Gates Scholar’s essay in New Scientist

  • July 8, 2010

Gates Scholar Corina Logan's prize-winning essay on social behaviour in corvids.

Gates Scholars Corina Logan recently won the New Scientist / Association for the Study of Animal Behaviour Science Writing Prize, for her essay on how corvids (birds in the crow family) support each other after stressful events. Her work is published this week in New Scientist.

She compares the behaviour of corvids after a dispute, when they tend to focus on their long-term partner and do not try to make up with their opponent, with that of many mammals, who feel the need to make up after fights in order to maintain their social networks.

Corina is working towards a PhD in Experimental Psychology, under the supervision of Professor Nicola Clayton.

Latest News

Why do we sleep?

What is the function of sleep? What happens when we fall asleep every night and why do we spend so much of our lives essentially parked? These are just some of the questions being addressed by Sridhar Jagannathan’s research. Sri [2015] began his PhD at Cambridge with an interest in how people lose consciousness naturally  […]

How to speak to young people about genocide

A Gates Cambridge Scholar is to present a very personal BBC Radio 4 series on how to educate young people about genocide and mass trauma next week. Alice Musabende [2016] will present Unspeakable, a five-part series which runs from 2-6 August* on BBC Radio 4 and BBC Sounds.  Alice is a former journalist from Rwanda, […]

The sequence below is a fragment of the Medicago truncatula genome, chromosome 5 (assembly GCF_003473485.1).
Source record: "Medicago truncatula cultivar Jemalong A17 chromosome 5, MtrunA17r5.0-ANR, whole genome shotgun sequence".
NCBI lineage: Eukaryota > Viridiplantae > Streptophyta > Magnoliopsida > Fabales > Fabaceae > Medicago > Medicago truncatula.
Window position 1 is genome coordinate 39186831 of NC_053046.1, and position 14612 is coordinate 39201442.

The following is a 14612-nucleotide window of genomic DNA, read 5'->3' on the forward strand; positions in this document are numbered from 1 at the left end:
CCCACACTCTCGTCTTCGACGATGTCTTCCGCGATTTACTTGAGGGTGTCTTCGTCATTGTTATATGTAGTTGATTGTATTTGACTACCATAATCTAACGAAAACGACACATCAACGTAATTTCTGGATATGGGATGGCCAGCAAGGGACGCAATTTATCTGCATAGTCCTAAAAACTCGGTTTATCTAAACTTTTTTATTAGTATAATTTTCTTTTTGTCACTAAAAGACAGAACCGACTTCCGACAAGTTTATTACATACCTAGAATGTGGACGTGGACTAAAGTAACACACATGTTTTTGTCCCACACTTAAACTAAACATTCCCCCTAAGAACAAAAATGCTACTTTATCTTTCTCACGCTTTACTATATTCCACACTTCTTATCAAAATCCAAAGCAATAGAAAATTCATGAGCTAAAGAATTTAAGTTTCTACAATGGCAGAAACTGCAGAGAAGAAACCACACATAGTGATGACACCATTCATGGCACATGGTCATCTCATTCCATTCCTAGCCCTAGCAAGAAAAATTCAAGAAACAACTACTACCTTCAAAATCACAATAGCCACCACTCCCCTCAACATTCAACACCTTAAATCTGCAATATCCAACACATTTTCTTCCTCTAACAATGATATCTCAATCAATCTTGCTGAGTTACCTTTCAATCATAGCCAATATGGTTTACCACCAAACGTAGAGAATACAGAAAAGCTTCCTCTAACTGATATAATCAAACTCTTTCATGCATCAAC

The magic of music

Eighteen months ago, after finishing her PhD, Naomi Woo [2014] moved to Winnipeg to take up the role of assistant conductor of the Winnipeg Symphony Orchestra. The role is a first stepping stone to a career conducting orchestras in Canada and internationally. In this position, Naomi has conducted concerts for all audiences, but also had […]

Exploring the neural bases of consciousness

New insights into how neurochemical influences from the brainstem affect the rest of the brain to bring about consciousness could help brain-damaged patients and further our understanding of how consciousness works. A new study in Proceedings of the National Academy of Sciences [PNAS] by researchers at the Division of Anaesthesia, University of Cambridge investigates the […]